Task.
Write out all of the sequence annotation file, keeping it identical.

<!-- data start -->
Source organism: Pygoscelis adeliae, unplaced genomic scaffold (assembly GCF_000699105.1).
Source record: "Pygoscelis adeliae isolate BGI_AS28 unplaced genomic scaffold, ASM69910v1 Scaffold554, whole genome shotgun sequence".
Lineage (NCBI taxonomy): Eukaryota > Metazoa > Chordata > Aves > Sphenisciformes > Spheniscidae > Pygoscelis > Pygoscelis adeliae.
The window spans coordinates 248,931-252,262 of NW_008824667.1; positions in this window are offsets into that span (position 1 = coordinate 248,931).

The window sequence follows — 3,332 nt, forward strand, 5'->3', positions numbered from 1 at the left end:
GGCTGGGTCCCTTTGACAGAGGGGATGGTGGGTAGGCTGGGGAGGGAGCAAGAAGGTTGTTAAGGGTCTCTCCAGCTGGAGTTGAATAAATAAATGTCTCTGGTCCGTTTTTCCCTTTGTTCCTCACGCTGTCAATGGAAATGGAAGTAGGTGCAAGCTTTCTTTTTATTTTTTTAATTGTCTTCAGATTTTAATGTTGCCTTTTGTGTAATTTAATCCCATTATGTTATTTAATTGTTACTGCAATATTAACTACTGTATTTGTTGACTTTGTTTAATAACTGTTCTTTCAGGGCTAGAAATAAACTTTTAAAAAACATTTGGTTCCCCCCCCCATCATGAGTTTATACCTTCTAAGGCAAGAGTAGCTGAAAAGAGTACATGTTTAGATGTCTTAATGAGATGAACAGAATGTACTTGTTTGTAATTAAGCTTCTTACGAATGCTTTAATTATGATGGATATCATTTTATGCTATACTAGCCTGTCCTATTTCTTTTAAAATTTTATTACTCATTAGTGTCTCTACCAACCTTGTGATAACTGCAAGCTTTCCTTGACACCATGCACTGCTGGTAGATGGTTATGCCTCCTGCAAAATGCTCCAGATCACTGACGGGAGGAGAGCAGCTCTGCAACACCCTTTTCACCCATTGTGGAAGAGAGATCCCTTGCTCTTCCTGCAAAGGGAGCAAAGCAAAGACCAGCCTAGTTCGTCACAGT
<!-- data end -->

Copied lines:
Source organism: Pygoscelis adeliae, unplaced genomic scaffold (assembly GCF_000699105.1).
Source record: "Pygoscelis adeliae isolate BGI_AS28 unplaced genomic scaffold, ASM69910v1 Scaffold554, whole genome shotgun sequence".
Lineage (NCBI taxonomy): Eukaryota > Metazoa > Chordata > Aves > Sphenisciformes > Spheniscidae > Pygoscelis > Pygoscelis adeliae.
The window spans coordinates 248,931-252,262 of NW_008824667.1; positions in this window are offsets into that span (position 1 = coordinate 248,931).

The window sequence follows — 3,332 nt, forward strand, 5'->3', positions numbered from 1 at the left end:
GGCTGGGTCCCTTTGACAGAGGGGATGGTGGGTAGGCTGGGGAGGGAGCAAGAAGGTTGTTAAGGGTCTCTCCAGCTGGAGTTGAATAAATAAATGTCTCTGGTCCGTTTTTCCCTTTGTTCCTCACGCTGTCAATGGAAATGGAAGTAGGTGCAAGCTTTCTTTTTATTTTTTTAATTGTCTTCAGATTTTAATGTTGCCTTTTGTGTAATTTAATCCCATTATGTTATTTAATTGTTACTGCAATATTAACTACTGTATTTGTTGACTTTGTTTAATAACTGTTCTTTCAGGGCTAGAAATAAACTTTTAAAAAACATTTGGTTCCCCCCCCCATCATGAGTTTATACCTTCTAAGGCAAGAGTAGCTGAAAAGAGTACATGTTTAGATGTCTTAATGAGATGAACAGAATGTACTTGTTTGTAATTAAGCTTCTTACGAATGCTTTAATTATGATGGATATCATTTTATGCTATACTAGCCTGTCCTATTTCTTTTAAAATTTTATTACTCATTAGTGTCTCTACCAACCTTGTGATAACTGCAAGCTTTCCTTGACACCATGCACTGCTGGTAGATGGTTATGCCTCCTGCAAAATGCTCCAGATCACTGACGGGAGGAGAGCAGCTCTGCAACACCCTTTTCACCCATTGTGGAAGAGAGATCCCTTGCTCTTCCTGCAAAGGGAGCAAAGCAAAGACCAGCCTAGTTCGTCACAGT